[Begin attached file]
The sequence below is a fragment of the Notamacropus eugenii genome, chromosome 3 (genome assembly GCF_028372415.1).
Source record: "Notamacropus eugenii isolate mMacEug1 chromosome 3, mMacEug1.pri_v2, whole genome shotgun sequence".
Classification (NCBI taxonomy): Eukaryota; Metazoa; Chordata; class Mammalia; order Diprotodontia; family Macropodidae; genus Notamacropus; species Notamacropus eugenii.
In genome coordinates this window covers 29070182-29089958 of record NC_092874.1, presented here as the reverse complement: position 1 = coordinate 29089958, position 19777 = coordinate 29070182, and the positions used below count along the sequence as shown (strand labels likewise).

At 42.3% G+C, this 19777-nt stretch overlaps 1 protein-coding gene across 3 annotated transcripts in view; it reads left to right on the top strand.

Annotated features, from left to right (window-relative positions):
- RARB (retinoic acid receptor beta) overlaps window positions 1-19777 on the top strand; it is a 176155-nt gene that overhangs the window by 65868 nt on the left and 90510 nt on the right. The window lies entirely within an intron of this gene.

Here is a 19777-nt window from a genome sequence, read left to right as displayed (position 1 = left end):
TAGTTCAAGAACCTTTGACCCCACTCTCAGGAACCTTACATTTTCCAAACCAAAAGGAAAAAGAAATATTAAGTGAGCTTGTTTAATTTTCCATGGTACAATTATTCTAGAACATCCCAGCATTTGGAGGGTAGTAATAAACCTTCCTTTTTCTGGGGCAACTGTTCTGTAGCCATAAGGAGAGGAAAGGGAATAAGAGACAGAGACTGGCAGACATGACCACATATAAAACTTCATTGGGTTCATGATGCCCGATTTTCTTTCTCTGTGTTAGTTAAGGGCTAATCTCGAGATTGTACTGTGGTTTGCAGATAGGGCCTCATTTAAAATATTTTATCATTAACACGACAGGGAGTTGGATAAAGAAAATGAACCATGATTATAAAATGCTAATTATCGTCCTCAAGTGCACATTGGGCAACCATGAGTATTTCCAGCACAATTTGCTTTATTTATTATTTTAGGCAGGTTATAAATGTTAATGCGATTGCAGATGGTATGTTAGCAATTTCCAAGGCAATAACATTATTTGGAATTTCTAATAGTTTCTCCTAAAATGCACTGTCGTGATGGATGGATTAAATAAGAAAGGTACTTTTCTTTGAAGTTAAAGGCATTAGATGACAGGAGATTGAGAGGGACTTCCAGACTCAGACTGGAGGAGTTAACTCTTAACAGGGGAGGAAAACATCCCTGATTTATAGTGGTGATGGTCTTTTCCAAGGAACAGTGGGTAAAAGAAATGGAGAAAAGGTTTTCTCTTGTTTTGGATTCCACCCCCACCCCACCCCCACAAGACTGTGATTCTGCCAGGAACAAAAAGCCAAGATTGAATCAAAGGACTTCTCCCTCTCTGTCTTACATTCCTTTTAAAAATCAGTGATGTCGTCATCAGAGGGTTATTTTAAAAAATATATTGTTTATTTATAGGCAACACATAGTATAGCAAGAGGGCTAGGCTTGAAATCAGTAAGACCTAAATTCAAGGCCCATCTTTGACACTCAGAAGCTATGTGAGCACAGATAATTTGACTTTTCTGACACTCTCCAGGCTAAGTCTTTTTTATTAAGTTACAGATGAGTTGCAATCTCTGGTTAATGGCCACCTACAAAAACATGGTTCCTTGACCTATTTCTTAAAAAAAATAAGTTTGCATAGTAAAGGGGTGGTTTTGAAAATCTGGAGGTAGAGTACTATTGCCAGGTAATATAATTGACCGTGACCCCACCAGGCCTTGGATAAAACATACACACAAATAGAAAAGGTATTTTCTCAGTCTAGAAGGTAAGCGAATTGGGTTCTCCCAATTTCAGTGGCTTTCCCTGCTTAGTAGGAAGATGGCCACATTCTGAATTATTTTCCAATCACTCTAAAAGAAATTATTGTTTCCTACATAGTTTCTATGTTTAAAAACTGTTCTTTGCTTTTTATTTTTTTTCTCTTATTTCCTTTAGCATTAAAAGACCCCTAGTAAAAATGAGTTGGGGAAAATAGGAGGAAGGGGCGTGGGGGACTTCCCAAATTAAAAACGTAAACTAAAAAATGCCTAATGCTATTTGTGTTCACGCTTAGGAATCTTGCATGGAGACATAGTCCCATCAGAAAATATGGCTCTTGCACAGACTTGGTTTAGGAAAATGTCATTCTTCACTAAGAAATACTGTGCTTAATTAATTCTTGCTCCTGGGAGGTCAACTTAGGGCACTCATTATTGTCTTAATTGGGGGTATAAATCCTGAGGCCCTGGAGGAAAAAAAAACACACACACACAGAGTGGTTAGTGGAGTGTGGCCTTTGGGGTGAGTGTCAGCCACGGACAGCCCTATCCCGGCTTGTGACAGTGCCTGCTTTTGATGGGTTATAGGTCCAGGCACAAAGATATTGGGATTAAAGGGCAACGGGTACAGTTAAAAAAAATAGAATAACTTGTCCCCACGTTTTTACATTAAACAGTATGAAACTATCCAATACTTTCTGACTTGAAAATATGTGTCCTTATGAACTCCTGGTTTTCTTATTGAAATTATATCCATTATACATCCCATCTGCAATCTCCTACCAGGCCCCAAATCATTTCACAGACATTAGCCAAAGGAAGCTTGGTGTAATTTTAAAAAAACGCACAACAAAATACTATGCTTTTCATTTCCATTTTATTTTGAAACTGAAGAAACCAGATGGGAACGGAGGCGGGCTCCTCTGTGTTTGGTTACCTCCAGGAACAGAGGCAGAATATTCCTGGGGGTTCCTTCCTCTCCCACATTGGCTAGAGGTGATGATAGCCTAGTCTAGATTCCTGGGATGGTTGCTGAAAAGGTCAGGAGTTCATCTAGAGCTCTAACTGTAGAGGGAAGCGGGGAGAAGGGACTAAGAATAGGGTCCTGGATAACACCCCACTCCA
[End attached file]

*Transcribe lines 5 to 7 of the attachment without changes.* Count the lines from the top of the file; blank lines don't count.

At 42.3% G+C, this 19777-nt stretch overlaps 1 protein-coding gene across 3 annotated transcripts in view; it reads left to right on the top strand.

Annotated features, from left to right (window-relative positions):
- RARB (retinoic acid receptor beta) overlaps window positions 1-19777 on the top strand; it is a 176155-nt gene that overhangs the window by 65868 nt on the left and 90510 nt on the right. The window lies entirely within an intron of this gene.